Augmented reality and augmented demand

Nina Chanel Abney, Imaginary Friend, 2020. Courtesy of the artist and Acute Art.

Nina Chanel Abney, Imaginary Friend, 2020. Courtesy of the artist and Acute Art.

Nina Chanel Abney, Imaginary Friend in Washington D.C., 2020. Photo by Leigh Vogel. Courtesy of the artist and Acute Art.

Nina Chanel Abney, Imaginary Friend in Washington D.C., 2020. Photo by Leigh Vogel. Courtesy of the artist and Acute Art.

Portrait of Nina Chanel Abney with Imaginary Friend, 2020. Photo by Khari Ricks. Courtesy of the artist and Acute Art.

Portrait of Nina Chanel Abney with Imaginary Friend, 2020. Photo by Khari Ricks. Courtesy of the artist and Acute Art.

While much of the subject matter in Abney’s work is ostensibly U.S.-oriented, Ruiz Colomer noted that this has not limited her audience in the least. “Her appeal is quite broad,” said Ruiz Colomer. “We’ve seen bidders and buyers come in from all around the world—we have seen bidders from Asia, Europe, and the U.S. Her work is done in a very specific style and her themes are, in my opinion, very American and from her own experience. But she executes them in such a universal way, which is why I think she appeals to different types of collectors.”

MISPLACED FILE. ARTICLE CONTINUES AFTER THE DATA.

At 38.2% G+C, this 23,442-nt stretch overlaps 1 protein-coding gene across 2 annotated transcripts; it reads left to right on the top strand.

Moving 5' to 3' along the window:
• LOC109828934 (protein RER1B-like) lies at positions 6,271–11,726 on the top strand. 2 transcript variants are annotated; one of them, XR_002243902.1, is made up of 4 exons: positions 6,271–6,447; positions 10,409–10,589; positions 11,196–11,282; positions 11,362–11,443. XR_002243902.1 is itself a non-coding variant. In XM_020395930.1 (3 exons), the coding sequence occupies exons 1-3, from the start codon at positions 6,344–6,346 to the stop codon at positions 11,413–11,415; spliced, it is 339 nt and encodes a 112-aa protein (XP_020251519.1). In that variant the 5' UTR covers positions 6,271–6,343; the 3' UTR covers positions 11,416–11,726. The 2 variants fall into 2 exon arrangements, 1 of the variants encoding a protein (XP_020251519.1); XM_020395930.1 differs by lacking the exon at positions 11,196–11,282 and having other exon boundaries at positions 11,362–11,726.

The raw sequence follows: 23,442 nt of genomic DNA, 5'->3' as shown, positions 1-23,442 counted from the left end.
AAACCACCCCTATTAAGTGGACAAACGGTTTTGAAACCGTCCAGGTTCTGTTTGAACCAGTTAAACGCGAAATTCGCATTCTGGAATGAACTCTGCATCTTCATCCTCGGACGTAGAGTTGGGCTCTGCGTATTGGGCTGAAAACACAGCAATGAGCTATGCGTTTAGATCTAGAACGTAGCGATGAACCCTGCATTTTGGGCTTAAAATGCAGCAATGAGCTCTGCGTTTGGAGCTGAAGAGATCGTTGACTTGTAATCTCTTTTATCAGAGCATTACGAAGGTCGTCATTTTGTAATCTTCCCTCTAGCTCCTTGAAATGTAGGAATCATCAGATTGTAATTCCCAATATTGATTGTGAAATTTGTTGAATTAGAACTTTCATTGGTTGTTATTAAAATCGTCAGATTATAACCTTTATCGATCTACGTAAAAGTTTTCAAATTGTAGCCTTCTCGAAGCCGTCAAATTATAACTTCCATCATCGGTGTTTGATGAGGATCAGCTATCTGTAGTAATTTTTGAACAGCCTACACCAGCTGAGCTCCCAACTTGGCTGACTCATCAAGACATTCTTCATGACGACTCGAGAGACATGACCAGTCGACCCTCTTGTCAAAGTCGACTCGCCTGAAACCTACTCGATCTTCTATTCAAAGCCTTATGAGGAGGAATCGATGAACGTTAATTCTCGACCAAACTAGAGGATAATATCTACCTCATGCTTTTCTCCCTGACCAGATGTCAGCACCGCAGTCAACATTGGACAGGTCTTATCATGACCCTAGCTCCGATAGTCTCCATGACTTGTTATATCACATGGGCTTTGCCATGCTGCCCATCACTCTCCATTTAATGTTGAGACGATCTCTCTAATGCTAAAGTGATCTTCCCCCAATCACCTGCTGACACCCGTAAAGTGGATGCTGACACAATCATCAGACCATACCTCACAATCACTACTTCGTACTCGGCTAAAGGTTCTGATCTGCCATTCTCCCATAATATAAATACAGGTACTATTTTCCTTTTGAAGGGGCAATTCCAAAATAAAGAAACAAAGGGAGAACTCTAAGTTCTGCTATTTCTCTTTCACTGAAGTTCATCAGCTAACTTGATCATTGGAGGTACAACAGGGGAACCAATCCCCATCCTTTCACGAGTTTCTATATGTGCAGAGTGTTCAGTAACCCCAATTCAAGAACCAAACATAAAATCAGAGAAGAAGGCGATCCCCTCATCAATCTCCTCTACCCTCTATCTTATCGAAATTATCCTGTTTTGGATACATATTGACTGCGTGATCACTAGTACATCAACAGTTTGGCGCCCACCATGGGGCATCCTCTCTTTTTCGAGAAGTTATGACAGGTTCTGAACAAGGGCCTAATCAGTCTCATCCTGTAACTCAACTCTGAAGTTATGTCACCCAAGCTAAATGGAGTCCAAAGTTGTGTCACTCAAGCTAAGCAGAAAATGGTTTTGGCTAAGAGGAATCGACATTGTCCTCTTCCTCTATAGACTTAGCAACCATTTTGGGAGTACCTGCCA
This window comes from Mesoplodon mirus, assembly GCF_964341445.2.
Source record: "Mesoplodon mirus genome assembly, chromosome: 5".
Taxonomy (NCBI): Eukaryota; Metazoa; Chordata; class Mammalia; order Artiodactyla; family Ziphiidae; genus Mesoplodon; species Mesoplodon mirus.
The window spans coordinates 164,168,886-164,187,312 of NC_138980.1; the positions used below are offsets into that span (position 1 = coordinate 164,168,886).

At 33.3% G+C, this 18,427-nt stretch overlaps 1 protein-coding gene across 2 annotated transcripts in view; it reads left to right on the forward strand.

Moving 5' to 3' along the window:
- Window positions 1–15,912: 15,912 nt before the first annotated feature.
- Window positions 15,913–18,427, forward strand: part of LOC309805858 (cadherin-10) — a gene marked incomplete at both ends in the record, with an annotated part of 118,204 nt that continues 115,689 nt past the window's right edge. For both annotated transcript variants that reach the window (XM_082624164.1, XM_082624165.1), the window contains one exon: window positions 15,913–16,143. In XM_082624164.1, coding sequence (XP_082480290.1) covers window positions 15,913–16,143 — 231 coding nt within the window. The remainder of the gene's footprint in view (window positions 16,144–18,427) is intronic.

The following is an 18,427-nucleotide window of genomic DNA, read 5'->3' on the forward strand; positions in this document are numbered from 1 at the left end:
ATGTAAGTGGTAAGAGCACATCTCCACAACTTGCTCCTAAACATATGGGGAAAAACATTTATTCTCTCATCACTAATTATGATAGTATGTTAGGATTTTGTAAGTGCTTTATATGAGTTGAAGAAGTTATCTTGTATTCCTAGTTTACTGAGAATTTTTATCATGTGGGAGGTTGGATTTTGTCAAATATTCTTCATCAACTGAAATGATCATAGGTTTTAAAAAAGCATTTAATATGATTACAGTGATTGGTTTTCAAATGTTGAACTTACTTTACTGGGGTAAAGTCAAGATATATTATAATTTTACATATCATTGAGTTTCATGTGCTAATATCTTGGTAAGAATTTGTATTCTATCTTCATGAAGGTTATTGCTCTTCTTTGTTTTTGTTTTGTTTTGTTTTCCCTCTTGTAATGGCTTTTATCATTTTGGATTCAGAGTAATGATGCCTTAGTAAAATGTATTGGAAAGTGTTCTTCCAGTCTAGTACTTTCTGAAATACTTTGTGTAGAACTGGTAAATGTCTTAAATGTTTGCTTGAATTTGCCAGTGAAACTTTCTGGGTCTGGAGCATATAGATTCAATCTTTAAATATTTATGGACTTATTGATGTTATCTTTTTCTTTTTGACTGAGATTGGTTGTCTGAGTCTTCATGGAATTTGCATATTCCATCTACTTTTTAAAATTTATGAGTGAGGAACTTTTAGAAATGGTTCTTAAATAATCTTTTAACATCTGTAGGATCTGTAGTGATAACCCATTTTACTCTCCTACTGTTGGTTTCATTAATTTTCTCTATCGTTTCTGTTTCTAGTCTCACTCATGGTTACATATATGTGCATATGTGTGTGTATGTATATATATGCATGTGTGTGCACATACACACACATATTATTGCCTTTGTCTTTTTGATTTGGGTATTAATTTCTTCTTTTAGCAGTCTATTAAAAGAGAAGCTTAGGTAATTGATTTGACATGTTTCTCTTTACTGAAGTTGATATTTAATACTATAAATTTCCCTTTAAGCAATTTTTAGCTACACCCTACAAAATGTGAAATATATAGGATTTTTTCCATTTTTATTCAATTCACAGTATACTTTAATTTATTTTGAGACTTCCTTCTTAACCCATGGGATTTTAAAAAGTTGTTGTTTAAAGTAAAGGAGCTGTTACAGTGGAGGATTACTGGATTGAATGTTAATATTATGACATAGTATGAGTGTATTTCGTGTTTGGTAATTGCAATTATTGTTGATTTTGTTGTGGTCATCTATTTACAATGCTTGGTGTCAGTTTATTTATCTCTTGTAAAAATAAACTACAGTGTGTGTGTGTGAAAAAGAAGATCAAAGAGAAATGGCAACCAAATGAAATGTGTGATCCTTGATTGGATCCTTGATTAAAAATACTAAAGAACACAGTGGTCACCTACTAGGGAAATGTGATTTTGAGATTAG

Shainman concurred, stating that the universality of the themes in her work “has translated to interest from an incredibly diverse range of established and emerging collectors.”
This past year, Abney has proven that not even a global pandemic can slow down her ever-broadening horizons. Last summer, she launched her first-ever augmented reality artwork, Imaginary Friend (2020), with Acute Art, which tells the story of a sage-like figure who offers words of encouragement. “Sometimes we believe nothing good can ever happen to us, so it don’t,” says the sage.
Nina Chanel Abney, Imaginary Friend in Paris, 2020. Courtesy of the artist and Acute Art.

Nina Chanel Abney, Imaginary Friend in Paris, 2020. Courtesy of the artist and Acute Art.

“Nina’s work with AR really came from her thinking about how we can all experience art while we are so isolated from one another, as well as her wanting to use humor as a tool to help process so much grief and anxiety,” said Shainman. “She created Imaginary Friend as a sort of modern-day sage to help mitigate the uncertainty we’re living with, intentionally accessible for free and around the world.”
This foray into augmented reality in addition to her continued work as a prolific muralist and brand collaborator, as well as her upcoming museum projects, are further testaments to Abney’s commitment to making her art accessible to all—even as her market continues its astronomical ascent.
Shannon Lee is Artsy’s Associate Editor.
Correction: An earlier version of this article formatted Marina Ruiz Colomer’s name incorrectly.